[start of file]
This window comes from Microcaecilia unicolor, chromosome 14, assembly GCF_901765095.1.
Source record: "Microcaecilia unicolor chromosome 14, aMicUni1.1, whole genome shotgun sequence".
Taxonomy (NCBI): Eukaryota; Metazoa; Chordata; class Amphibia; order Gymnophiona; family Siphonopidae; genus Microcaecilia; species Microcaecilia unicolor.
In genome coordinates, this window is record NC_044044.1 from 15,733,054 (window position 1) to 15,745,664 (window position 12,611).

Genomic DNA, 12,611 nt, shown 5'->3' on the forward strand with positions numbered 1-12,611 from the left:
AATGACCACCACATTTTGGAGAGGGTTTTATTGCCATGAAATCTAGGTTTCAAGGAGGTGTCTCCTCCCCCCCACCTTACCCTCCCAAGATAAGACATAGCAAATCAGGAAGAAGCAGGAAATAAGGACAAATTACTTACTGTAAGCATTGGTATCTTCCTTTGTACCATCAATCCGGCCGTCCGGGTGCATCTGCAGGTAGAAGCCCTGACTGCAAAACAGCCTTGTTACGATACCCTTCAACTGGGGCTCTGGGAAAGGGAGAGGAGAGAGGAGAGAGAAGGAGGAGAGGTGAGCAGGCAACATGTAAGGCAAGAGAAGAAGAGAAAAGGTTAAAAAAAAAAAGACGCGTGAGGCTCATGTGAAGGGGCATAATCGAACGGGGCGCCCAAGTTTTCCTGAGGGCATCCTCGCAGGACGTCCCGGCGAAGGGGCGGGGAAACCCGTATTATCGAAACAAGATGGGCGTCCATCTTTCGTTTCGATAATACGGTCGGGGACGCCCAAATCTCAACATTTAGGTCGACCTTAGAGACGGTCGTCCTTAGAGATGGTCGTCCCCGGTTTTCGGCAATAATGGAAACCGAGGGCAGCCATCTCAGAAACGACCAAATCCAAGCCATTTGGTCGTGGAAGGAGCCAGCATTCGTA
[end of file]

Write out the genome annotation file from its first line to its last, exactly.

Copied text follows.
This window comes from Microcaecilia unicolor, chromosome 14, assembly GCF_901765095.1.
Source record: "Microcaecilia unicolor chromosome 14, aMicUni1.1, whole genome shotgun sequence".
Taxonomy (NCBI): Eukaryota; Metazoa; Chordata; class Amphibia; order Gymnophiona; family Siphonopidae; genus Microcaecilia; species Microcaecilia unicolor.
In genome coordinates, this window is record NC_044044.1 from 15,733,054 (window position 1) to 15,745,664 (window position 12,611).

Genomic DNA, 12,611 nt, shown 5'->3' on the forward strand with positions numbered 1-12,611 from the left:
AATGACCACCACATTTTGGAGAGGGTTTTATTGCCATGAAATCTAGGTTTCAAGGAGGTGTCTCCTCCCCCCCACCTTACCCTCCCAAGATAAGACATAGCAAATCAGGAAGAAGCAGGAAATAAGGACAAATTACTTACTGTAAGCATTGGTATCTTCCTTTGTACCATCAATCCGGCCGTCCGGGTGCATCTGCAGGTAGAAGCCCTGACTGCAAAACAGCCTTGTTACGATACCCTTCAACTGGGGCTCTGGGAAAGGGAGAGGAGAGAGGAGAGAGAAGGAGGAGAGGTGAGCAGGCAACATGTAAGGCAAGAGAAGAAGAGAAAAGGTTAAAAAAAAAAAGACGCGTGAGGCTCATGTGAAGGGGCATAATCGAACGGGGCGCCCAAGTTTTCCTGAGGGCATCCTCGCAGGACGTCCCGGCGAAGGGGCGGGGAAACCCGTATTATCGAAACAAGATGGGCGTCCATCTTTCGTTTCGATAATACGGTCGGGGACGCCCAAATCTCAACATTTAGGTCGACCTTAGAGACGGTCGTCCTTAGAGATGGTCGTCCCCGGTTTTCGGCAATAATGGAAACCGAGGGCAGCCATCTCAGAAACGACCAAATCCAAGCCATTTGGTCGTGGAAGGAGCCAGCATTCGTA